Notre Dame Prep football gleans motivation from adversity

Notre Dame Prep football is serving a self-imposed ban of spring football and can return to the field starting Tuesday, May 29. (submitted photo)

Like a phoenix rising from the ashes, the Notre Dame Preparatory football team is looking to rise from its own ashes of adversity.

NDP is serving a self-imposed spring football ban for several Arizona Interscholastic Association bylaw violations.

While coaches can’t host organized practices during the spring football period, the student-athletes still got to work in the weight room. They also got together on their own without coaches to work on techniques and worked out for college coaches.

The spring football period runs throughout May and wraps up Monday, May 29 for NDP.

In October 2016, the school invoked the ban in hopes the AIA Executive Board would lift a pair of concurrently-running probations for violating association bylaws.

Those violations included an out-of-season padded football offered for credit and a letter promoting a camp deemed a recruiting offense.

The school also fired former head football coach Mark Nolan in hopes of swaying the AIA’s decision. In the end, the AIA only rescinded one probation and expected NDP to follow through on its self-imposed ban.

On top of that, the stadium lighting at Scot Bemis Field was non-compliant with city standards, forcing the team to play two of its games at Scottsdale Community College. The city recently approved the lights.

The level of adversity this football team has faced off the field can be staggering for some, but quarterback Kylan Weisser said it has been a motivating measure for the Saints.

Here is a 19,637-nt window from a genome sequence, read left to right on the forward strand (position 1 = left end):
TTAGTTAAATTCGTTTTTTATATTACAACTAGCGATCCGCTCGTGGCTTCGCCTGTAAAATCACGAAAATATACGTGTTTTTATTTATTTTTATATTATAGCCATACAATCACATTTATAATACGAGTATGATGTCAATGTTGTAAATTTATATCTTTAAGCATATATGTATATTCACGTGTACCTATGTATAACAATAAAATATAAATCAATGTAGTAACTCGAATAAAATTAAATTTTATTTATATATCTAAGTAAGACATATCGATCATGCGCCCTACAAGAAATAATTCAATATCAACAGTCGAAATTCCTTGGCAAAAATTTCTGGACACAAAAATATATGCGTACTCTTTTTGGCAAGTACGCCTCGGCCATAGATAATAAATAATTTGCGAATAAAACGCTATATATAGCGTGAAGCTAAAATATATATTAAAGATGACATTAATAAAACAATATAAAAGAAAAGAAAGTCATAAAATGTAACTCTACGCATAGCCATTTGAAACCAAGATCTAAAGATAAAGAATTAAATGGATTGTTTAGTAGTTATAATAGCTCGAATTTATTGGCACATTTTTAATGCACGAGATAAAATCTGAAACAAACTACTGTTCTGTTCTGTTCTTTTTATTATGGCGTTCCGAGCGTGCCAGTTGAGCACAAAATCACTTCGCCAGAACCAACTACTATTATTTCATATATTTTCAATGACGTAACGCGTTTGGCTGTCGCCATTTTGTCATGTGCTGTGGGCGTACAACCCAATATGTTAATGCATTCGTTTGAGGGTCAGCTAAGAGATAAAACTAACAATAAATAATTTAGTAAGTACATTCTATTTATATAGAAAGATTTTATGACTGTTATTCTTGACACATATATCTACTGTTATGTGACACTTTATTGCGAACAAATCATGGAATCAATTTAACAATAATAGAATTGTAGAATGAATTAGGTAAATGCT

“We’ve definitely put it behind us and set our eyes on the goal at-hand,” he said in a May 24 interview. “We have great chemistry as a team and we’re together in this and we’ve got one of the best leaders in the state. We’re ready.”

With the wind seemingly at their backs, first-year head coach George Prelock said it’s a relief to focus on just football and everyone on the team is counting down to Tuesday, May 30, when the team can get back out and practice.

“They’ve come together as a unit and this has made us closer as a team because we’re all going through the same things. This isn’t something any of us wanted. It’s not something the kids had control of,” he said in a May 24 interview.

“One of the things we have talked about is what we do have control of and when we come out this Tuesday, we have control over what we can do in the month of June heading into August to best be prepared to have a successful season.”

A spring of no football

The AIA allows high schools to conduct spring football practices for three consecutive weeks starting on the “44th week of the AIA standardized calendar and concluding in the 46th week,” according to AIA bylaws.

George Prelock

These practices are voluntary and non-padded, but the AIA does allow the use of dummies and shields, AIA bylaws state.

For NDP, organized practices and team meetings during this time were not allowed, leaving many athletes to their own devices.

Notre Dame Prep was allowed to have coaches present during weight lifting and agility sessions for safety reasons as long as there is no football instruction, Coach Prelock said.

Weisser said he and his teammates took advantage of the weight room, working out every day except the past few because of school finals.

Another part of the ban included coaches not being allowed to attend a student-athlete’s workout for a college scout or coach. An administrator would accompany the student-athlete at the workout on the school’s grass field.

Once the evaluation concluded and the ball was put away, Coach Prelock can be there to answer questions while a student-athlete performs agility drills, he said.